Seahawks second-round draft picks: A history of huge hits and major misses

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Hey, they can't all be winners for the Seahawks: 2015-2018

Hey, remember when I said we'd get back to that rookie who broke out after his three-sack season? Yeah, I'm pretty sure most of you knew I was talking about Frank Clark, the Seahawks' second-round selection in 2015. The rumor mills are burning up about a return to the Emerald City for Number 55, but for now, let's look at what he's done so far.

There's no doubt Clark's a terror in the postseason, but you have to get there first. In the past couple of years in Kansas City, Clark's production has dropped off. His slow start in Seattle hurt his career numbers as well. In Clark's case, I really should adjust his points per game, as he's always been a situational player. Even in his best seasons, he's only been on the field for 75 percent of the snaps. You know what, Frank? I like you, man, so I'm doing it. It's my article.

Besides, I just got through saying that Britt basically never took a play off, and if Tate and Richardson were better players, they'd have gotten more snaps. Ah...but if you were a more complete player, you'd be on the field for more snaps, too, Frank. No adjustment! Thanks for indulging me in my imaginary conversation with Frank, a very large and powerful man who I absolutely respect, in case you're reading this, Frank. Anyway, Clark's average points per season come in at 7.6. Hmmm... I see a theme developing.

2016 brought us another player who took a year to break through, then became a steady contributor over his career. Unlike Clark, Jarran Reed is already back in the fold where he belongs. Much like Clark, Reed contributed as a rookie, then played a bigger role in his second season. Unlike the pass rush specialist, Reed's really big year didn't happen until his third season in Seattle.

As most of us knew, the expectations that Reed would break double digits in sacks again were ridiculous and truly unfair to Reed. Come on guys, if Cortez Kennedy couldn't do it twice, a mere mortal couldn't do it either. Nothing wrong with being mortal, when you play as well as Reed. By the way, Jarran, if you're reading, I'd be thrilled if you proved me wrong. So far, Reed has averaged 6.8 average value points. Finally, the spell is broken! Oh, that makes Reed pretty good. And for those of you wondering, Cortez Kennedy brought home 11.4 average value points per game over his stellar career.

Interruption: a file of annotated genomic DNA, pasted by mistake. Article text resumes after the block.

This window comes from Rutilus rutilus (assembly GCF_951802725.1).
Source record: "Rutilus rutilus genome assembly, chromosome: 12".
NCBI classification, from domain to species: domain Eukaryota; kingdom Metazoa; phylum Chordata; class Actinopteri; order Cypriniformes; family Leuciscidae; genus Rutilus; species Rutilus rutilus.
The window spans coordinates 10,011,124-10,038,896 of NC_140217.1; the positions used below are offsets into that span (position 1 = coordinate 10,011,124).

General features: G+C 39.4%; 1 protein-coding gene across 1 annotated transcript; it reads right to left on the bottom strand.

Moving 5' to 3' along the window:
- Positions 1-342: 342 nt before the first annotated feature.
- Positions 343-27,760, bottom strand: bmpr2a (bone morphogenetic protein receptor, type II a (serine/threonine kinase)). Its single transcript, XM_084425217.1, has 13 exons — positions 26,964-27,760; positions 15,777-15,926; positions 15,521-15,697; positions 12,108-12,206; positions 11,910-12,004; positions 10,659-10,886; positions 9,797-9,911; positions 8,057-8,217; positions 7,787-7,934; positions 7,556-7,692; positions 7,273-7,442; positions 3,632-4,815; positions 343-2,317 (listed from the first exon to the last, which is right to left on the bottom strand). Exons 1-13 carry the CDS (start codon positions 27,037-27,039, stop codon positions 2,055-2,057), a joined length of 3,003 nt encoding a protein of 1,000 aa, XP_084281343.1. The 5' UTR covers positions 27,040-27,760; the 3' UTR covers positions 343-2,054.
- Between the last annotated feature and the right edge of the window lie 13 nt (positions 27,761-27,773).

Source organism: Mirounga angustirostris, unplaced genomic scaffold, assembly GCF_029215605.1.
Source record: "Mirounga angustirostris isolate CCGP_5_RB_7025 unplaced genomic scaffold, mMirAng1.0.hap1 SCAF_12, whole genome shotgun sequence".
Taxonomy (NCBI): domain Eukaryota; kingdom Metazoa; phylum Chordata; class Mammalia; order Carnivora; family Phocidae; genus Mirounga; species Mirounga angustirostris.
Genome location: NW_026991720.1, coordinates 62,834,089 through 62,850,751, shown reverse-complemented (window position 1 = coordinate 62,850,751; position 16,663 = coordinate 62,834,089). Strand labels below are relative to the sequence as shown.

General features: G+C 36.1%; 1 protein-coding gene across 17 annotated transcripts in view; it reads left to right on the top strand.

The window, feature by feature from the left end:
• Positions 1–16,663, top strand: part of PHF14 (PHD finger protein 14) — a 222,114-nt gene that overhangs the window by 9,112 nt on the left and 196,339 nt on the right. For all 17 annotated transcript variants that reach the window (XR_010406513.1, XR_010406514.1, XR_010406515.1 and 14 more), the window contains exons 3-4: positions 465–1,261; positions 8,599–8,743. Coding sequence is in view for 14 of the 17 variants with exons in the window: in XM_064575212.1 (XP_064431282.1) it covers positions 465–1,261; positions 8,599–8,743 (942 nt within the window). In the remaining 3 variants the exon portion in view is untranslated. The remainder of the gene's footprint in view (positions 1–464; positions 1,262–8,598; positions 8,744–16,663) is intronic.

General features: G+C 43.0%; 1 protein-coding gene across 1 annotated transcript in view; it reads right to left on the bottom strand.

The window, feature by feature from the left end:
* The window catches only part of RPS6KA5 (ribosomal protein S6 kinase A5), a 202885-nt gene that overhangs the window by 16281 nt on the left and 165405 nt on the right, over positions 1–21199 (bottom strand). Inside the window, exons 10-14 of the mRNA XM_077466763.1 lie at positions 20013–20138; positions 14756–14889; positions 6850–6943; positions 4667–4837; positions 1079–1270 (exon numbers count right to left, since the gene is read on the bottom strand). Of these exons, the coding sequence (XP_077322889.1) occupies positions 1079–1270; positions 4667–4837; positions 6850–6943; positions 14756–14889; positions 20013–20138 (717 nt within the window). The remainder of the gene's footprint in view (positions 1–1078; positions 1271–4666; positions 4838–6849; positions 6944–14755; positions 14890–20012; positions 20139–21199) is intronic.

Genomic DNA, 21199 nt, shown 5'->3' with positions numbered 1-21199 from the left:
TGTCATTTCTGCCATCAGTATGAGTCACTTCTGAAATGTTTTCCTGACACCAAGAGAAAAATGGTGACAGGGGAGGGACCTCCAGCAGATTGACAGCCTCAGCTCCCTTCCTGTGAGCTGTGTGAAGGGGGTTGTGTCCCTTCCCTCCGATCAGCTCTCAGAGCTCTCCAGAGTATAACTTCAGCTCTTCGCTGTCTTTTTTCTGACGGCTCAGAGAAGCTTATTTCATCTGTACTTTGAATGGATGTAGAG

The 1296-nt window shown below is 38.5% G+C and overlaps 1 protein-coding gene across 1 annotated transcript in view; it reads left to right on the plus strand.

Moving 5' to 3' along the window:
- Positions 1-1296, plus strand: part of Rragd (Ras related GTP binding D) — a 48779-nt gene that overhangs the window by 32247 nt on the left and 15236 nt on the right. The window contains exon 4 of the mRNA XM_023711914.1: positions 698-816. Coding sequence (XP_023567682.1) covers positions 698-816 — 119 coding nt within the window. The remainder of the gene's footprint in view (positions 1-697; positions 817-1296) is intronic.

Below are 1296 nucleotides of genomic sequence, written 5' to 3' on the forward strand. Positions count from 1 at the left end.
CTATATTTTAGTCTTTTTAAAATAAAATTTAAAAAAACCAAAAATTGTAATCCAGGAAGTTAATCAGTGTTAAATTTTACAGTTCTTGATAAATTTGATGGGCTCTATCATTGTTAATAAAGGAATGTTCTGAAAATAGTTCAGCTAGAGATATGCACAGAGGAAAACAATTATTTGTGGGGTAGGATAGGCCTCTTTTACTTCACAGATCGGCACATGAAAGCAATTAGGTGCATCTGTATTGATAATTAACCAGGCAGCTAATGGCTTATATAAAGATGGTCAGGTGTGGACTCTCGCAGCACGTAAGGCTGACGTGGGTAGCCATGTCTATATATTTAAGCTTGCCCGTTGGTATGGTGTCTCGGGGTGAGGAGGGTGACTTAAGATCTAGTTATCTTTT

Ah, it's 2017 and we've arrived at another problematic pick. And by problematic, I mean disastrous. Yes, all good 12s know I'm talking about Malik McDowell. He's currently a free agent, woo hoo. For the record - not his legal record, this article is long enough as it is - McDowell's average value per game will undoubtedly remain forever at 6.4. Of course, in this case, we need the caveat. Had McDowell been available to play with any semblance of normal expectations, he wouldn't have only played in 15 games. Considering those 15 games were for the Browns, McDowell contributed nothing to the Seattle organization. Okay, maybe a healthy skepticism of Jalen Carter is contribution enough.

The Seahawks' other second-round draft pick of 2017 has now completed 70 games in the league. See, that's what's supposed to happen. That player is offensive lineman Ethan Pocic. I would say center Ethan Pocic, the position he admirably filled for the Browns in 2022, but the Hawks had Pocic play all over the line.

I wouldn't swear to it in court, but I think I saw him line up in the slot a couple of times on both sides of the ball. Anyway, Pocic's career was certainly hampered by injuries in 2018 and 2019, as his combined appearances fell short of his rookie season alone. His season average comes in at 5.9 points. Compared to the players we've seen so far, I'd say that's a very fair assessment of his value.